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Students with Disabilities

Group of students in IrelandChoosing an education abroad program is an important decision. Students with disabilities should be informed about accessibility and accommodations before making a final decision on a program abroad. Remember that other cultures may provide access and accommodations in a different way. 

Students should learn about what types of accommodation are typically available in their host country. Be flexible and open to considering different ways of accommodating needs.

If you haven’t already done so, register with the MSU Resource Center for Persons with Disabilities (RCPD).

Communicate with your RCPD ability access specialist, your academic adviser, the director of the programs that interest you, and the education abroad coordinator who is responsible for your program of interest. Ask an array of questions that may play a role in your selection of a program, relative to both your academic interests and potential accommodation needs.

  • What is the environment like?
  • Where will you travel?
  • What are the housing arrangements?
  • What types of medical care are available?
  • What public transportation is available?

It may be helpful to talk to students with similar disabilities who have studied abroad. If there are no previous MSU participants with a disability similar to yours, RCPD or an Education Abroad Program Coordinator may be able to connect you with non-MSU students who have studied at the location of your choice.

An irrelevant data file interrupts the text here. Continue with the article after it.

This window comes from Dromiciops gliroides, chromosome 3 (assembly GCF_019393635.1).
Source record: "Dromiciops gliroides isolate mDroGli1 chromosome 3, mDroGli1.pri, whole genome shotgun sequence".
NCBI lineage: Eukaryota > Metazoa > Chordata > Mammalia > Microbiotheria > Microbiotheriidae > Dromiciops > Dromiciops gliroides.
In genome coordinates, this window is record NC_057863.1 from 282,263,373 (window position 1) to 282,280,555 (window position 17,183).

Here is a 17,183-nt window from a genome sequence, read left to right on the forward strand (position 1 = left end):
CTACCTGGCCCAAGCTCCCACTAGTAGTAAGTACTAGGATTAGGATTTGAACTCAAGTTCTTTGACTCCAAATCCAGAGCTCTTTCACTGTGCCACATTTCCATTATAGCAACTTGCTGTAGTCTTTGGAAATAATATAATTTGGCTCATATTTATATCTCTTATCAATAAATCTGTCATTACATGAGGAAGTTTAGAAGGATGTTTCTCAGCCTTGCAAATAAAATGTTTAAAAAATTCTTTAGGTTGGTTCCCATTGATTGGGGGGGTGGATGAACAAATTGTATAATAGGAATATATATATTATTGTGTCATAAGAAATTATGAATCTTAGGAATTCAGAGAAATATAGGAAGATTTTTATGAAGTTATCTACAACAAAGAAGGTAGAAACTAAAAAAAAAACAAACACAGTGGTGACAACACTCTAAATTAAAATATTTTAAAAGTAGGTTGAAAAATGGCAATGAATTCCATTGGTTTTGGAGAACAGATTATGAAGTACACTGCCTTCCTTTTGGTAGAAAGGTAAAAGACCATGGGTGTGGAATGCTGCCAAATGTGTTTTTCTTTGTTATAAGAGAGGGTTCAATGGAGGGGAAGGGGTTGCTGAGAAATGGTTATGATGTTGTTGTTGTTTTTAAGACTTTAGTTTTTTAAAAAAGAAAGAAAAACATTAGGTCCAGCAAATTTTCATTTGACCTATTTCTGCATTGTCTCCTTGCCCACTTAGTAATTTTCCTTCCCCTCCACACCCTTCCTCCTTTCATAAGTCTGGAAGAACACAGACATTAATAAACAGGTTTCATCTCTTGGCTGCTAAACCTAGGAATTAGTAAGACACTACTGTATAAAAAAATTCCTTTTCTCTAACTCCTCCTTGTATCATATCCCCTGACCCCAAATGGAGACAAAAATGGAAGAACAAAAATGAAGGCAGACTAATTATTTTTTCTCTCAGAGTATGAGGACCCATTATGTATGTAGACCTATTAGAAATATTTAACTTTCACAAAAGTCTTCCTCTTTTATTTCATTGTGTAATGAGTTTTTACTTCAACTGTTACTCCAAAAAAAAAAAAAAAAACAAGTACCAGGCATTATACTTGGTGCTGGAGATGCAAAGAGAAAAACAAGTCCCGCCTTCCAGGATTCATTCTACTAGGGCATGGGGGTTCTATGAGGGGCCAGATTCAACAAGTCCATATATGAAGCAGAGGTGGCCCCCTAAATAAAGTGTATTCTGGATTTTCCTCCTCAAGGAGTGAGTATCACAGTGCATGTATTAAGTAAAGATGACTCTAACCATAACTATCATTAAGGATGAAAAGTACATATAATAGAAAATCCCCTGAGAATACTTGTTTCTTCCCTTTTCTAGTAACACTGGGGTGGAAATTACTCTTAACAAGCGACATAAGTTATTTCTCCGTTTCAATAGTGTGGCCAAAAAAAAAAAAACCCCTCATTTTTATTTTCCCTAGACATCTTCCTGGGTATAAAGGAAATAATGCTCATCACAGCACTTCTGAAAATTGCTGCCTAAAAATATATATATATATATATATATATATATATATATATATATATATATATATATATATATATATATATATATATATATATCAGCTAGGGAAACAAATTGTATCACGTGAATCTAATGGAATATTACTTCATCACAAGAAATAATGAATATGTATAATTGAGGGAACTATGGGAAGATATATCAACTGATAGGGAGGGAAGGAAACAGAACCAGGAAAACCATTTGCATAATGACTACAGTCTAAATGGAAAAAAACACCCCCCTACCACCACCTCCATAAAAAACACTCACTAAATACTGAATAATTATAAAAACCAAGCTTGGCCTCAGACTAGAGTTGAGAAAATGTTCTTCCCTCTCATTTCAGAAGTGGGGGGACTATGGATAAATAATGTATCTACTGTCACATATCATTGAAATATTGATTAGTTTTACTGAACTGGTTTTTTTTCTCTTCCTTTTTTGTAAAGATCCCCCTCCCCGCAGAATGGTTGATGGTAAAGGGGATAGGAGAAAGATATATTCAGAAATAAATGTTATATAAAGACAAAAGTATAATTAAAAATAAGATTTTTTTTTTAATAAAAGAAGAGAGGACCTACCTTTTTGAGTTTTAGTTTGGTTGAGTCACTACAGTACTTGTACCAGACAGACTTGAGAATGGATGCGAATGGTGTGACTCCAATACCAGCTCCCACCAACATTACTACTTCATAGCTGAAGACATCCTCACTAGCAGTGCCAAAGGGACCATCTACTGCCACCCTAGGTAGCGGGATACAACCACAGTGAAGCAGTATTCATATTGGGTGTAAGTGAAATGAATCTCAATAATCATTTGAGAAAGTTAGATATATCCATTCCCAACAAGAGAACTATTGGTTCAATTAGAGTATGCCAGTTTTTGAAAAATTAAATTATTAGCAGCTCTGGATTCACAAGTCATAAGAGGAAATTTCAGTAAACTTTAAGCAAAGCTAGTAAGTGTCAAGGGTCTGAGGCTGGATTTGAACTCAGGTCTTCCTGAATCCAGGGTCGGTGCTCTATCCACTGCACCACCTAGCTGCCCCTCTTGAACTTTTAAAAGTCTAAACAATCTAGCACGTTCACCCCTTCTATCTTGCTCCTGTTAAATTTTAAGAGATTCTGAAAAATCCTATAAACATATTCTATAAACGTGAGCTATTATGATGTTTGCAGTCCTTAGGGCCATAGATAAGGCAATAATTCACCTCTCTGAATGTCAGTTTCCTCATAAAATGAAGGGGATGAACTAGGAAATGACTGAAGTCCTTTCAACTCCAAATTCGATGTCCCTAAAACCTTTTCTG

After engaging with your program directors and your ability access specialist to discover which program is the best fit for you, follow the steps to apply for your program.

Request accommodations specific to your program. Work with your disability specialist to complete the Education Abroad Disability Accommodation Request Form. This should be done far in advance of your departure (at least 12 weeks) to ensure you are aware of accommodations that can be put into place. Please note that Education Abroad and RCPD staff will assist as much as possible, but cannot guarantee that accommodations you request will be feasible or available in the program to which you have applied. Accommodation requests made after you arrive in country may not be fulfilled.

If you take medications to manage your disability, please be sure to talk with your physician before departure to determine the availability of the drug in your host country.

Some common prescription medications in the U.S. are illegal abroad so also check with the embassies of the countries you expect to visit to make sure that your prescription and over-the-counter medications are permissible.

Remember that one of the most important qualities for any education abroad participant is flexibility. You are going abroad to experience a different way of life, which may include a different way of dealing with your needs and a different degree of independence than you are used to. It will be important to communicate your needs with program staff. It is equally important to consider alternative ways to meet those needs.

You should be prepared for the fact that ability/disability may be culturally defined. Attitudes toward persons with disabilities and levels of accessibility can vary greatly from country to country.


Offered in collaboration with the Resource Center for Persons with Disabilities, this special scholarship is dedicated to students with a documented disability who wish to participate in an education abroad program. The minimum award amount is typically $2,000. For more information visit Education Abroad Scholarship for Students with Disabilities